"Superfetch", successor to XPs "Prefetch".

Performance depends mainly on two items 1. HD Read/Write specs - if HD index
is 4+ Readyboost is not enabled. 2. Non-sequential Read/Writes are
"directed" to the ReadyBoost device - sequential to the HD - therefore
performance boost will depend on type of HD activity. (Ref: Vista Resource
Kit)

Some USB decvices have a LED which will indicate the degree of activity.



"Jake" <santman@planet.nl> wrote in message
news:OioaU0XCIHA.5752@TK2MSFTNGP02.phx.gbl...
> My computer has 3 GB RAM memory. As a test I installed a Kingston 4GB USB
> 2.0 flashdrive to be used as a readyboost. Although I use programs like
> Photoshop en Coreldraw, the performance increase seems zero.
>



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  #7 (permalink)  
Old 10-08-2007
Richard Urban
 

Posts: n/a
Re: Readyboost experience
RAM and flash drive are two different entities. Read the post to which you
are responding again. (-:

--

Regards,

Richard Urban
Microsoft MVP Windows Shell/User
(For email, remove the obvious from my address)



"Michael D" <hendermd@flash.net> wrote in message
news:uL1yF%23YCIHA.1184@TK2MSFTNGP04.phx.gbl...
>I recall this link with readyboost info.
>http://blogs.msdn.com/tomarcher/arch...02/615199.aspx
>
> "Q: How much of a speed increase are we talking about?
> A: Well, that depends. On average, a RANDOM 4K read from flash is about
> 10x faster than from HDD. Now, how does that translate to end-user perf?
> Under memory pressure and heavy disk activity, the system is much more
> responsive; on a 4GB machine with few applications running, the ReadyBoost
> effect is much less noticable."
>
>
> "Jake" <santman@planet.nl> wrote in message
> news:eYixD1YCIHA.536@TK2MSFTNGP06.phx.gbl...
>>
>> "DevilsPGD" <spam_narf_spam@crazyhat.net> wrote in message
>> news:ljpjg3pjalftttkbb8ldbd16hldriddih4@4ax.com...
>>> In message <OioaU0XCIHA.5752@TK2MSFTNGP02.phx.gbl> "Jake"
>>> <santman@planet.nl> wrote:
>>>
>>>>My computer has 3 GB RAM memory. As a test I installed a Kingston 4GB
>>>>USB
>>>>2.0 flashdrive to be used as a readyboost. Although I use programs like
>>>>Photoshop en Coreldraw, the performance increase seems zero.
>>>
>>> That's typical. Try it with 512MB of RAM and see what happens...
>>>
>>> --
>>> You can get more with a kind word and a 2x4 than just a kind word.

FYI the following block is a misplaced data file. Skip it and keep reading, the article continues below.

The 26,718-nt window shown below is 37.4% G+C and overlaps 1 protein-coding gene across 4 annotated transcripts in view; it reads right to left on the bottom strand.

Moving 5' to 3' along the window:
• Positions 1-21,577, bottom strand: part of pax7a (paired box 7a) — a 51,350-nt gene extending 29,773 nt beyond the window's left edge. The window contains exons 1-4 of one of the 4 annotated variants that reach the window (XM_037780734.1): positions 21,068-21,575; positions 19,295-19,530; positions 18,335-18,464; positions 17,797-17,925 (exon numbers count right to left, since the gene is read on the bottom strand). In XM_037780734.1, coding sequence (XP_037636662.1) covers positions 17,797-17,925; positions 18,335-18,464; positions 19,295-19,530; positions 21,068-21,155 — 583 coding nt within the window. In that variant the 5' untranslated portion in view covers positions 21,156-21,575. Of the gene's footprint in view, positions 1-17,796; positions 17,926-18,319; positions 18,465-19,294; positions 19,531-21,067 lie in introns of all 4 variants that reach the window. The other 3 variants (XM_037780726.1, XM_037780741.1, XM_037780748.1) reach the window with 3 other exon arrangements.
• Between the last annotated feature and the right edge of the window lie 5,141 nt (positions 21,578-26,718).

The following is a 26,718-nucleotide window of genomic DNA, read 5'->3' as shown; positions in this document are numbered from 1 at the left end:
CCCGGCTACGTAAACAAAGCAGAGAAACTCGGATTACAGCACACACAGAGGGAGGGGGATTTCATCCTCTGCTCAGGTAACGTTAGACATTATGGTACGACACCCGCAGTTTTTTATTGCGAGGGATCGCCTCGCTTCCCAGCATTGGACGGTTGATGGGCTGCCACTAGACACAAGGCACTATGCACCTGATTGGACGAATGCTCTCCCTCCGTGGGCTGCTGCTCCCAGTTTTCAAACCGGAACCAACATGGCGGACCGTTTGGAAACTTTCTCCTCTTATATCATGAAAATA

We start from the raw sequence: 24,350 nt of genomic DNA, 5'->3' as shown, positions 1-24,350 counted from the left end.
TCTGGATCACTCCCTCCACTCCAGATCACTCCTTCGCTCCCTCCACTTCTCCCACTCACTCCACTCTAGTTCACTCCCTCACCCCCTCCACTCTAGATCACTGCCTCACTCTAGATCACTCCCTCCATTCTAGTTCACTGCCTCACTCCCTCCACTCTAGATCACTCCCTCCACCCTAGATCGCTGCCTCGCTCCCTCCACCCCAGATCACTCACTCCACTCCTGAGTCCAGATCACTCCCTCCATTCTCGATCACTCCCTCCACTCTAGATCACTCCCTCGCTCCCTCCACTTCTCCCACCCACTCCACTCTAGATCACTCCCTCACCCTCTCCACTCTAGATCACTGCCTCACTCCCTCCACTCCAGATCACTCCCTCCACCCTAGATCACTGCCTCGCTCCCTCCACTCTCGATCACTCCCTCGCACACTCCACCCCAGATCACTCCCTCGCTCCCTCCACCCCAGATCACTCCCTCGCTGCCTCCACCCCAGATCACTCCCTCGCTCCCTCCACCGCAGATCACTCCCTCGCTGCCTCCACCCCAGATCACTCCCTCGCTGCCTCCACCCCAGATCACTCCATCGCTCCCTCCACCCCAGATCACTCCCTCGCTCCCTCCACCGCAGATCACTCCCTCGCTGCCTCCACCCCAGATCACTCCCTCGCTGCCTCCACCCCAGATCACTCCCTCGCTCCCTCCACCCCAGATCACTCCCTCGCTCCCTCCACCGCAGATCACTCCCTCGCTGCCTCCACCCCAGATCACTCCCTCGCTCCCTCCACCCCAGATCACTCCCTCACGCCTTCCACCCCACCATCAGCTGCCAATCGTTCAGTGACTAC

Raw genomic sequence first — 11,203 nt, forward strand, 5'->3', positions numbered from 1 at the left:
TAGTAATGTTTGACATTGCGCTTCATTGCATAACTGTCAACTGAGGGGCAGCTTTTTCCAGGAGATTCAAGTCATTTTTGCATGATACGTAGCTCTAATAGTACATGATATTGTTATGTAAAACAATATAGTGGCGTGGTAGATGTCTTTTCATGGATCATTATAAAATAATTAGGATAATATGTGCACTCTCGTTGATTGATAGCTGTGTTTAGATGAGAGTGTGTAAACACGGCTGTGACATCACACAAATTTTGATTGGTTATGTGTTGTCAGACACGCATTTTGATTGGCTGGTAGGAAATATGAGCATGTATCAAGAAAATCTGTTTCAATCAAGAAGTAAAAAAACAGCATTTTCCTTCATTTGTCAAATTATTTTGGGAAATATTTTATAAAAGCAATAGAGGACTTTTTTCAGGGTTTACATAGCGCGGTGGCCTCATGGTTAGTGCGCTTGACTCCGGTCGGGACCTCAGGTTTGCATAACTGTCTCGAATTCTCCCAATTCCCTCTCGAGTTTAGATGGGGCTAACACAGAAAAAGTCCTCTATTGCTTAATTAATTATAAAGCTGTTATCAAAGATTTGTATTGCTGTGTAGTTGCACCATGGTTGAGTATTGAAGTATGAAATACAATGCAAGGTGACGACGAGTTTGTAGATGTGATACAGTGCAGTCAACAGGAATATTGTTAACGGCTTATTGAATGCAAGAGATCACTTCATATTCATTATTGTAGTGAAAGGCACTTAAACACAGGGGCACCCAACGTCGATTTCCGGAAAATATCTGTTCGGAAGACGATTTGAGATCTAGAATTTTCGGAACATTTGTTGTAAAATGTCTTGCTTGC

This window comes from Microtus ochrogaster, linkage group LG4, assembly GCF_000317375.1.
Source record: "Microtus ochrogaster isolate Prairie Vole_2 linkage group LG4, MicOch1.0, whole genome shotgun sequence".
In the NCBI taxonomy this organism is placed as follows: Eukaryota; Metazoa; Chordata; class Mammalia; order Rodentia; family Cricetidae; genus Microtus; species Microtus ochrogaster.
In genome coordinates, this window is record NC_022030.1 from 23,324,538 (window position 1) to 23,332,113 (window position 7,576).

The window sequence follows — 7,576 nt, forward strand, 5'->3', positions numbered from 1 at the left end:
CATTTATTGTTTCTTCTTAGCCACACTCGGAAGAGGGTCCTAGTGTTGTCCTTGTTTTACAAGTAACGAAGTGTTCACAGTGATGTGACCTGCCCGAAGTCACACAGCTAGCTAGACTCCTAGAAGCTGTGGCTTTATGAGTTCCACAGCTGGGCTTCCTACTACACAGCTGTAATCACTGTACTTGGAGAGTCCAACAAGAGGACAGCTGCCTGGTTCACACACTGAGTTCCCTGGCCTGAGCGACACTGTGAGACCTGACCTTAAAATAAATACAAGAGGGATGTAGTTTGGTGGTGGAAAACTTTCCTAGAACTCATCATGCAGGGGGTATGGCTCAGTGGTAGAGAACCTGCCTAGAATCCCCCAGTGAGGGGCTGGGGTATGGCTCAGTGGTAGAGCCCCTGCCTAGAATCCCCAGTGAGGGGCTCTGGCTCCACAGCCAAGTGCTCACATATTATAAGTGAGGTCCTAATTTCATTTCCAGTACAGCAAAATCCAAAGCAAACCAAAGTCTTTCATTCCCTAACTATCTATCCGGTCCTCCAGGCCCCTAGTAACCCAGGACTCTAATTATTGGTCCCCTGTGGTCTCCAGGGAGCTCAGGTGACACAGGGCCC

>> Why would a smaller size flashdrive be better in this case?

>


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  #8 (permalink)  
Old 10-08-2007
DevilsPGD
 

Posts: n/a
Re: Readyboost experience
In message <eYixD1YCIHA.536@TK2MSFTNGP06.phx.gbl> "Jake"
<santman@planet.nl> wrote:

>"DevilsPGD" <spam_narf_spam@crazyhat.net> wrote in message
>news:ljpjg3pjalftttkbb8ldbd16hldriddih4@4ax.com.. .
>> In message <OioaU0XCIHA.5752@TK2MSFTNGP02.phx.gbl> "Jake"
>> <santman@planet.nl> wrote:
>>
>>>My computer has 3 GB RAM memory. As a test I installed a Kingston 4GB USB
>>>2.0 flashdrive to be used as a readyboost. Although I use programs like
>>>Photoshop en Coreldraw, the performance increase seems zero.

>>
>> That's typical. Try it with 512MB of RAM and see what happens...

>
>Why would a smaller size flashdrive be better in this case?


I meant smaller amount of system RAM, not flash drive... ReadyBoost is
only really useful for machines which are under-spec'd to begin with.

Older laptops are the best example, minimal amount of RAM, and almost as
important, slow hard drives. Pop in a 4200rpm drive and you might see a
difference, with a 7200rpm drive (especially a large modern one -- Size
matters, as larger drives with the same number of platters have higher
densities, and as a result actually do perform better) you just won't
see much benefit.

--
You can get more with a kind word and a 2x4 than just a kind word.
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  #9 (permalink)  
Old 10-09-2007
Bill Leary
 

Posts: n/a
Re: Readyboost experience
"Jake" <santman@planet.nl> wrote in message
news:OioaU0XCIHA.5752@TK2MSFTNGP02.phx.gbl...
> My computer has 3 GB RAM memory. As a test I installed a Kingston 4GB USB
> 2.0 flashdrive to be used as a readyboost. Although I use programs like
> Photoshop en Coreldraw, the performance increase seems zero.


I was running Vista Ultimate on a five year old motherboard with 1.8Ghz CPU,
512M RAM and a slow FSB. Put in a fast 2G USB flash drive. Readyboost made
a quite noticeable difference. On occasion, the system would "loose" the
USB device, and I could always tell when it did by the change in
performance.

Upgraded the machine to 1G RAM and it was still noticeable, but not quite as
much.

Replaced the mobo with one with a fast FSB, 2.2GHz CPU and 2G RAM and wasn't
able to notice any difference with or without the USB drive installed, with
one exception. The machine booted noticeably faster with the USB drive as
opposed to without it. That's not Readyboost, of course, and since I hardly
ever reboot this machine, I decided I had other uses for the 2G USB drive.

- Bill